Cyprus Mail

Bulgarian man remanded in massive job scam

By Peter Stevenson

Larnaca District court has remanded a 48-year-old Bulgarian man for eight days in connection with a scam involving over €290,000 taken from people duped into shelling cash out in return for a guaranteed job abroad.

Petar Gospodinov Penchev is the alleged associate of the Tunisian man who is claimed to be behind the scam.

Penchev is accused of forging documents, using a false identity, registering people under false pretences, taking money under false pretences, fraud and laws relating to money laundering. The offences were committed between June and September of this year in Larnaca, Limassol and Famagusta.

According to the court the case began in June of this year when G.Krasopoulos International Ltd opened up as a development company with central offices in Larnaca and other offices in Limassol and Dherynia.

The company advertised in newspapers and on the internet that it was looking to hire people to work on a building site in Lille in France.

The court heard that the company gave candidates a contract to sign which obliged them to pay €620 on the signature of the contract and another €600 once they had received their first two months salary.

Between July 2 and 8 of this year 58-year-old Tunisian Mohamed Jamel Ben Hassen appeared at the company’s head offices claiming to be the head of the company, saying his name was Georgios Krasopoulos and that he was from Greece.

The candidates were then given a presentation of the work they would be given and told that an agreement had been made with a large developer in Lille. A total of 470 people were duped by the presentation and between June and September they all signed contracts and paid €620, bringing the amount scammed to around €290,000.

During their investigations police discovered that Ben Hassen had given a Greek ID card allegedly belonging to a Georgios Krasopoulos who he had authorised to make the necessary arrangements with the social insurance office, a lawyer’s office, VAT services and the registrar of companies.

It was reported in court that Cyprus police were informed by Interpol that on July 23 Dutch authorities had arrested Ben Hassen and that they had found in his possession the Greek ID and a forged Bulgarian ID with the name Krasopoulos Georgios Panagiotis. Both IDs had Ben Hassen’s photograph on them.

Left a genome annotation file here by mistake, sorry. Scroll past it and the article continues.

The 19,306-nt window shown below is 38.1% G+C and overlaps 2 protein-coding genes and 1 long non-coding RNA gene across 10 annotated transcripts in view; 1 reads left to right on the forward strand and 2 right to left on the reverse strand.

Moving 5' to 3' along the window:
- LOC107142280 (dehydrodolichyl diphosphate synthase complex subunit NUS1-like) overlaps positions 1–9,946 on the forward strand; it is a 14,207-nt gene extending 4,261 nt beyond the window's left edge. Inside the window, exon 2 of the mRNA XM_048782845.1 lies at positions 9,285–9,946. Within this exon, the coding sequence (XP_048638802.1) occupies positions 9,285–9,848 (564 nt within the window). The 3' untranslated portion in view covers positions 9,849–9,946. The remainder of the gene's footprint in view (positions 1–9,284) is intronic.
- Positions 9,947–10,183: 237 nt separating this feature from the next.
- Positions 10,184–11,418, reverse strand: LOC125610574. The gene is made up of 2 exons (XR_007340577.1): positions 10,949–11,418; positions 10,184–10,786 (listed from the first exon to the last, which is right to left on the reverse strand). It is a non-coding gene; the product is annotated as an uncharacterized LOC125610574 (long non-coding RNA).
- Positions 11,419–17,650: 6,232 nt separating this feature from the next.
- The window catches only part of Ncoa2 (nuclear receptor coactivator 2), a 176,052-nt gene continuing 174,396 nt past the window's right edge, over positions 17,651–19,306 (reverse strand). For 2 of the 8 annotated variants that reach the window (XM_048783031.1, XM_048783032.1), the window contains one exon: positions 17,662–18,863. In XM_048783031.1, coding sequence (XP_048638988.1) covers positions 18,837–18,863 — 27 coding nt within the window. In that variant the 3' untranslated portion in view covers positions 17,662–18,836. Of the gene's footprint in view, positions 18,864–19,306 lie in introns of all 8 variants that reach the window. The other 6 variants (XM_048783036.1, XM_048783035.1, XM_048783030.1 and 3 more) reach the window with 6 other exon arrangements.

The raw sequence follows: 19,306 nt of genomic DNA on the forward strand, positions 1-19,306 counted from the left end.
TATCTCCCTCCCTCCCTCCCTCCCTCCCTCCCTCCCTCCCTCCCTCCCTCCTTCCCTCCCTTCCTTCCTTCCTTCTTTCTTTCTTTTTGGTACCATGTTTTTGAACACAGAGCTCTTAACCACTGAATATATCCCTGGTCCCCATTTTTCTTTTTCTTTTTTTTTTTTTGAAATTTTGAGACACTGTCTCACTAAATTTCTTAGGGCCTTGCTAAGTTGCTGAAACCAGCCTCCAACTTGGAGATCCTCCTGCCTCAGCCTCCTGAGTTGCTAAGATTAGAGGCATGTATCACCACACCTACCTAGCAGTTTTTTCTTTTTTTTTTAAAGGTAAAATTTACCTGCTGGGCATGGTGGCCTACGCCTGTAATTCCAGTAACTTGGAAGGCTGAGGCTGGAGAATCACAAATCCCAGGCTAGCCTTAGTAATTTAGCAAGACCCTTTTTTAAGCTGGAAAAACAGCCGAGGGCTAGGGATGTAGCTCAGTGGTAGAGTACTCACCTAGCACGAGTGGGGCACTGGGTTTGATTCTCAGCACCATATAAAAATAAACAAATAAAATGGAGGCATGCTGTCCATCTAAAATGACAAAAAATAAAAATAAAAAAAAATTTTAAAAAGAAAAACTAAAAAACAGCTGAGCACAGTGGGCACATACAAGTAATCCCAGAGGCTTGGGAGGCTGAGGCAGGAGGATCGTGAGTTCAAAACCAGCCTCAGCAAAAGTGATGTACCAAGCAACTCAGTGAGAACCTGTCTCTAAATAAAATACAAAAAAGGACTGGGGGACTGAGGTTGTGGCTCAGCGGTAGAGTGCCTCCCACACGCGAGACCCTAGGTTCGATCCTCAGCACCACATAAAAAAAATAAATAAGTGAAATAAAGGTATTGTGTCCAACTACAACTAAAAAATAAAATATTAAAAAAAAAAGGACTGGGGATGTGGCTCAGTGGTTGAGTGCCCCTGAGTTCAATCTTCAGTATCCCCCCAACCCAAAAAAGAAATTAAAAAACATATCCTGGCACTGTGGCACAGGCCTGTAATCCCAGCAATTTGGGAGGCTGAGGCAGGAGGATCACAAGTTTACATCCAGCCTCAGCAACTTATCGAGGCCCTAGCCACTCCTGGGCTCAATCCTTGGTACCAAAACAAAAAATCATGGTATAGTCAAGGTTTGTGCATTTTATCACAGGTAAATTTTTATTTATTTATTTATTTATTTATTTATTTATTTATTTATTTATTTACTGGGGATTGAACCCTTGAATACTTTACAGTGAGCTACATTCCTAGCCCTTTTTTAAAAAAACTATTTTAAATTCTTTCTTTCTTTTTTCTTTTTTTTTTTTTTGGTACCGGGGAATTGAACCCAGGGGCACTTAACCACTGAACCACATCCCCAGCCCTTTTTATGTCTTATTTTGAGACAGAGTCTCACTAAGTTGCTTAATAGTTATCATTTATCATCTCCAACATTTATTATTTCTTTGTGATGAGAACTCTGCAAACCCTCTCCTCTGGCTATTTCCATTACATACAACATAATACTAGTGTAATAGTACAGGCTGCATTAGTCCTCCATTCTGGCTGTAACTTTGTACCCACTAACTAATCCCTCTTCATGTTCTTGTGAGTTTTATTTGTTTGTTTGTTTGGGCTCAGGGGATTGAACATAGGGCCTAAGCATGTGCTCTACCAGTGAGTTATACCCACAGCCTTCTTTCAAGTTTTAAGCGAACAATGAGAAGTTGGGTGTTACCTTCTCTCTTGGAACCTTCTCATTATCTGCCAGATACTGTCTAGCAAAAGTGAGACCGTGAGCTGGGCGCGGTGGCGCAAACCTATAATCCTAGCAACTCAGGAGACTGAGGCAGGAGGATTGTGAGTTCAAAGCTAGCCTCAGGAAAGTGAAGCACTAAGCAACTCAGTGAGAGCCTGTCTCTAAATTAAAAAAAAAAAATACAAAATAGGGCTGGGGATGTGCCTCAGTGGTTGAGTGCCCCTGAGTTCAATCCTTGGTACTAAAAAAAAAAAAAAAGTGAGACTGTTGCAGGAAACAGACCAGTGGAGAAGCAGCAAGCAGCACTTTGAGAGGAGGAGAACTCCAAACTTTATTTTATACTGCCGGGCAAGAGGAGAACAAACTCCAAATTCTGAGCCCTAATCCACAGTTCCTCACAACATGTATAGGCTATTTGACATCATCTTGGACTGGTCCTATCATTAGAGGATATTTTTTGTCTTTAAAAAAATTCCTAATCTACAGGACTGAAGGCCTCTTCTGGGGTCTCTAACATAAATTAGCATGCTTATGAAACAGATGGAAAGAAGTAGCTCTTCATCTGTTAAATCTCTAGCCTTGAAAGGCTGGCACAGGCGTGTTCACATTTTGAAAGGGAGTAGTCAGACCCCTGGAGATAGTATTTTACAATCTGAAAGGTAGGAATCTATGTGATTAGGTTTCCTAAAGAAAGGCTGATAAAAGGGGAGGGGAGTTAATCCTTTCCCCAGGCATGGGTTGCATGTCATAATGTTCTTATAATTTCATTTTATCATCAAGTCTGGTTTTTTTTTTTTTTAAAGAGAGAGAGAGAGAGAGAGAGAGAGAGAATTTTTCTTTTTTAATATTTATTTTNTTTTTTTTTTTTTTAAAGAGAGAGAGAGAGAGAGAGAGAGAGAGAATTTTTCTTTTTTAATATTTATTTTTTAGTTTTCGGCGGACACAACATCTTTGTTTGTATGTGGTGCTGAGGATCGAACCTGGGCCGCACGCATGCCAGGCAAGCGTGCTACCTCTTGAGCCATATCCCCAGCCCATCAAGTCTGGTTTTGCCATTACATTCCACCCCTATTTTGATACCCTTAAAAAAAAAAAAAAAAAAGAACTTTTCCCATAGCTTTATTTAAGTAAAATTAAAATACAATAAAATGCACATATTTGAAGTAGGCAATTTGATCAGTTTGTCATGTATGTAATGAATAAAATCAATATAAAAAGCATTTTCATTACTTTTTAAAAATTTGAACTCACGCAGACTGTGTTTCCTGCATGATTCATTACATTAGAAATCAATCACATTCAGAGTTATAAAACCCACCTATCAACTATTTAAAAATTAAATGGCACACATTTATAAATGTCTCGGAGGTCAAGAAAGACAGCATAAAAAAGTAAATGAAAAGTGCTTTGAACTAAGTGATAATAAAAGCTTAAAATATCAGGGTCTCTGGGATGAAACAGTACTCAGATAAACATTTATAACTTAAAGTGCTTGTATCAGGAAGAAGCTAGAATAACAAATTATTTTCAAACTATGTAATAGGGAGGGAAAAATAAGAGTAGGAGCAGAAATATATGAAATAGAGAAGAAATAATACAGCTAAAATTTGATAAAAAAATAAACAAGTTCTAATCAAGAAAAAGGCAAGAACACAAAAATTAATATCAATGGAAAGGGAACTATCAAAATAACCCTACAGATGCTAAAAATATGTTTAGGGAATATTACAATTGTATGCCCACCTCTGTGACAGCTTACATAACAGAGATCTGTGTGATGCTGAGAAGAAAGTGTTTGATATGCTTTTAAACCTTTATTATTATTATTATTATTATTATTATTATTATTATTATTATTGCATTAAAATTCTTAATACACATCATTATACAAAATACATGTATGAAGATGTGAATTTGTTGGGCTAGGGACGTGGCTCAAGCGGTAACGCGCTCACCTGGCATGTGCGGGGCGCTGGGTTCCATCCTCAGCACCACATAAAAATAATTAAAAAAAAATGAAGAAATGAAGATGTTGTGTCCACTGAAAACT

Following questioning, Hassen allegedly admitted that the Greek ID was forged and that he had obtained it as he was wanted by Greek authorities because he owed the state €500,000. He was later released.

It was also discovered by police that on August 28, Ben Hassen was arrested by German authorities with the same forged ID. In his possession police also found a forged Belgian residency permit, a forged Belgian driving licence and a forged Cypriot driving licence with the name Krasopoulos Georgios with his photograph on them.

He told German authorities that he was Georgios Krasopoulos, managing director of a company and that he had his personal documents stolen in Bulgaria and was forced to get fake IDs from an unknown foreign man in Athens.

He said this was because he could not obtain a new ID from Greek authorities because he owed the state €2 million. He posted bail and was released. German police did manage to take a photograph and fingerprints from Ben Hassen which were later given to Cypriot authorities.

It was then established that Ben Hassen had been arrested in 1978 in Cyprus for receiving money under false pretences.

The court also heard that Georgios Krasopoulos is a real person from Greece, with the same number ID as the one Ben Hassen had used, but had reported the ID stolen. Following further investigations it was found that Ben Hassen’s photograph is on another Greek ID and Greek driving licence with the name Mavratzakis Andreas.

During police investigations the company’s offices in Larnaca were searched and a large number of contracts and documents were seized and statements were taken by people who had been conned.

From those statements it would appear that Ben Hassen is the head of a very well organised crime syndicate that is active in numerous countries around Europe who has in his possession a large number of false identities, police believe.

On September 25 Larnaca District Court issued an arrest warrant for Ben Hassen and his name was placed on the stop list.

A witness statement connected Penchev with the Tunisian which later led to his arrest.

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